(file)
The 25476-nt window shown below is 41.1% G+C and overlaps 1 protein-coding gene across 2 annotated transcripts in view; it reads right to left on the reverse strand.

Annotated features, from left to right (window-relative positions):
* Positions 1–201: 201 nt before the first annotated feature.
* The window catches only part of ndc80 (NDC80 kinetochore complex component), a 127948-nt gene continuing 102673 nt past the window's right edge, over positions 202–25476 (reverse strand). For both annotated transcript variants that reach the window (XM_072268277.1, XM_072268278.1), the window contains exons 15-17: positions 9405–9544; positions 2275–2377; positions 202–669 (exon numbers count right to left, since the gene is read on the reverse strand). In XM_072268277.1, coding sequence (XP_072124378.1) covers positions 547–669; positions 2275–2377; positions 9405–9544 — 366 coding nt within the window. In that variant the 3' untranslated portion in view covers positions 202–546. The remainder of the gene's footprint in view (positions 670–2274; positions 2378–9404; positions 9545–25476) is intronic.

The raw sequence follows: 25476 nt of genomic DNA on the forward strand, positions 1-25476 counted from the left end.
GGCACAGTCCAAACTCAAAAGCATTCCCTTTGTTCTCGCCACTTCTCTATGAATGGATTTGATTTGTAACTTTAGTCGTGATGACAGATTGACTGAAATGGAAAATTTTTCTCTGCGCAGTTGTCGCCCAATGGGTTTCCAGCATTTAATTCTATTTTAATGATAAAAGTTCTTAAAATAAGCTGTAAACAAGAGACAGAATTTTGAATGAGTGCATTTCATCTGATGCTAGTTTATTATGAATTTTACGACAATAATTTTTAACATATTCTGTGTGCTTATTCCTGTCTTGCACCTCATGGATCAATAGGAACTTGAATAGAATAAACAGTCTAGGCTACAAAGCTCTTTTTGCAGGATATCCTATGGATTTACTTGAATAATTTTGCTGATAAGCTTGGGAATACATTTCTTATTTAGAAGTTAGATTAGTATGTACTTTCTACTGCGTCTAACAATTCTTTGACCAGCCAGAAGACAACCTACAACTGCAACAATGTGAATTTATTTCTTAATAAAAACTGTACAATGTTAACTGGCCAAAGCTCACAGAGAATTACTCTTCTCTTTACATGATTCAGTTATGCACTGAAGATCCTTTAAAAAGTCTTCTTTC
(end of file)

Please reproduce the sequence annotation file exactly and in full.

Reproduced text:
The 25476-nt window shown below is 41.1% G+C and overlaps 1 protein-coding gene across 2 annotated transcripts in view; it reads right to left on the reverse strand.

Annotated features, from left to right (window-relative positions):
* Positions 1–201: 201 nt before the first annotated feature.
* The window catches only part of ndc80 (NDC80 kinetochore complex component), a 127948-nt gene continuing 102673 nt past the window's right edge, over positions 202–25476 (reverse strand). For both annotated transcript variants that reach the window (XM_072268277.1, XM_072268278.1), the window contains exons 15-17: positions 9405–9544; positions 2275–2377; positions 202–669 (exon numbers count right to left, since the gene is read on the reverse strand). In XM_072268277.1, coding sequence (XP_072124378.1) covers positions 547–669; positions 2275–2377; positions 9405–9544 — 366 coding nt within the window. In that variant the 3' untranslated portion in view covers positions 202–546. The remainder of the gene's footprint in view (positions 670–2274; positions 2378–9404; positions 9545–25476) is intronic.

The raw sequence follows: 25476 nt of genomic DNA on the forward strand, positions 1-25476 counted from the left end.
GGCACAGTCCAAACTCAAAAGCATTCCCTTTGTTCTCGCCACTTCTCTATGAATGGATTTGATTTGTAACTTTAGTCGTGATGACAGATTGACTGAAATGGAAAATTTTTCTCTGCGCAGTTGTCGCCCAATGGGTTTCCAGCATTTAATTCTATTTTAATGATAAAAGTTCTTAAAATAAGCTGTAAACAAGAGACAGAATTTTGAATGAGTGCATTTCATCTGATGCTAGTTTATTATGAATTTTACGACAATAATTTTTAACATATTCTGTGTGCTTATTCCTGTCTTGCACCTCATGGATCAATAGGAACTTGAATAGAATAAACAGTCTAGGCTACAAAGCTCTTTTTGCAGGATATCCTATGGATTTACTTGAATAATTTTGCTGATAAGCTTGGGAATACATTTCTTATTTAGAAGTTAGATTAGTATGTACTTTCTACTGCGTCTAACAATTCTTTGACCAGCCAGAAGACAACCTACAACTGCAACAATGTGAATTTATTTCTTAATAAAAACTGTACAATGTTAACTGGCCAAAGCTCACAGAGAATTACTCTTCTCTTTACATGATTCAGTTATGCACTGAAGATCCTTTAAAAAGTCTTCTTTC